A bill that would allow Colorado minors to operate lemonade stands and other small businesses in the state without being required to obtain licenses or permits is being considered by the General Assembly.
The bill is in part a response to a story about Stapleton kids selling lemonade over Memorial Day weekend last year, only to be shut down by Denver police after vendors at the Denver Arts Festival reported the kids, according to The Denver Post. The kids were told they needed three different permits to operate legally, one of which would cost $100 per day.
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In September, Denver City Council passed an ordinance to exempt lemonade stands from food licensing laws. The bill being considered by the legislature looks to make a measure similar to the City Council’s lemonade stand exemption statewide.
Senate Bill 19-103 would prohibit counties and municipalities in the state from requiring minors who run small businesses to obtain licenses or permits. To be exempt, the businesses must operate on an "occasional basis," which the bill defines as not operating more than 84 days in a year.
Denver ABC 7 reported that young entrepreneurs set up stands inside of the Capitol on Monday to show their support for the bill.
During a Senate Business, Labor, & Technology Committee hearing on Monday, Sen. Angela Williams, D-Denver, who sponsored the bill and chairs the committee, said the legislation would encourage youth entrepreneurship.
"Currently the law poses a distinct possibility of criminal and civil penalty to children who are participating in childhood activities such as operating a lemonade stand, or shoveling snow, doing lawn-mowing, or running a bake sale," she said. "Senate Bill 103 will correct this problem … by allowing minors to explore their entrepreneur sides by removing the red tape."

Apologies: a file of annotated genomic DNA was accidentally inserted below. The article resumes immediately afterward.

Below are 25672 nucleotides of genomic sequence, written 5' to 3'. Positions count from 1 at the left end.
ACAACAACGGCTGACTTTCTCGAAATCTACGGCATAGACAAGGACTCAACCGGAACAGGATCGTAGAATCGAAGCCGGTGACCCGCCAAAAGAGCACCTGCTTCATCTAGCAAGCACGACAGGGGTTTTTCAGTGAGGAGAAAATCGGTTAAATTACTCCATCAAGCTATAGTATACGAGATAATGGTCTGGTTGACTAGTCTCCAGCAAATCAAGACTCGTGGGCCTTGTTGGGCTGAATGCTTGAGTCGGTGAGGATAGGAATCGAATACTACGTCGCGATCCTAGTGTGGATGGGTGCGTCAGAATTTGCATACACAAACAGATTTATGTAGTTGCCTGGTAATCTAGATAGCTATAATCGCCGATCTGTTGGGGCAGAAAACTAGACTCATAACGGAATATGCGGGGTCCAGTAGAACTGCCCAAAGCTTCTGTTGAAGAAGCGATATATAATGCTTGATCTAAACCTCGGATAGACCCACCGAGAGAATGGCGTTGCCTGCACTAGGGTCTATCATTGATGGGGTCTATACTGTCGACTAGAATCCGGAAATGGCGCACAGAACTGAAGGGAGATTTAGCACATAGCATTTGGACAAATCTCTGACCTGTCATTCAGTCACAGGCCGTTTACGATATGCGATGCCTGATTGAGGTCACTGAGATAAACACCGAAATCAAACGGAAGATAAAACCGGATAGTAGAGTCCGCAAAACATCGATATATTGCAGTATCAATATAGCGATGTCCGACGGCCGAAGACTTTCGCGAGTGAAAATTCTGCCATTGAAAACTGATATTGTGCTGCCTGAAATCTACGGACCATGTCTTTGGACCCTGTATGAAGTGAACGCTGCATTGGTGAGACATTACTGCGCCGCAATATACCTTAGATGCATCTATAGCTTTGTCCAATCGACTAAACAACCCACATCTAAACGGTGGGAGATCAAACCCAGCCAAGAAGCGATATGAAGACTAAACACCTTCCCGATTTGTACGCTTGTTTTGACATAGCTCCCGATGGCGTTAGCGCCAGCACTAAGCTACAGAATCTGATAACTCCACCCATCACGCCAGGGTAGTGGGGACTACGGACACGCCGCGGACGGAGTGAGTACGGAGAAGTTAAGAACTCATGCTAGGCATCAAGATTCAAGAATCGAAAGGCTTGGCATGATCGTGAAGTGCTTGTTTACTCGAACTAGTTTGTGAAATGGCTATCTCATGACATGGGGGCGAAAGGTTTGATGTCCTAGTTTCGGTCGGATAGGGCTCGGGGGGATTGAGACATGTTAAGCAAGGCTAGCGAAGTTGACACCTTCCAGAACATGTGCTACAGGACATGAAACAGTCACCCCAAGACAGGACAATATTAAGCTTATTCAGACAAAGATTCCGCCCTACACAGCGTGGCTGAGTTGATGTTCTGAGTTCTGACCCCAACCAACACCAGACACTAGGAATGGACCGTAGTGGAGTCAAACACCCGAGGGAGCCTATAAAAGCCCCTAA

Williams also said the legislation would require the minor-run business be operated at a "sufficient distance" from other commercial entities so "that they are not a direct economic competitor."
The National Federation of Independent Business’ Colorado director, Tony Gagliardi, praised to legislation in a statement.
"What Senate Bill 103 would do is allow minors to explore their entrepreneurial side by removing the red-tape in legally running a small, occasional business," he said. "The bill will prohibit any municipality, city, or county government or any other agency of local government from requiring a license or permit for such small, occasional businesses such as lemonade stands, provided the business is operated fewer than 84 days per year and is located enough distance from another commercial entity."
A fiscal note for SB 19-103 said it would reduce local government revenues but would minimally impact workload.
The committee referred the bill to the Senate Committee of the Whole.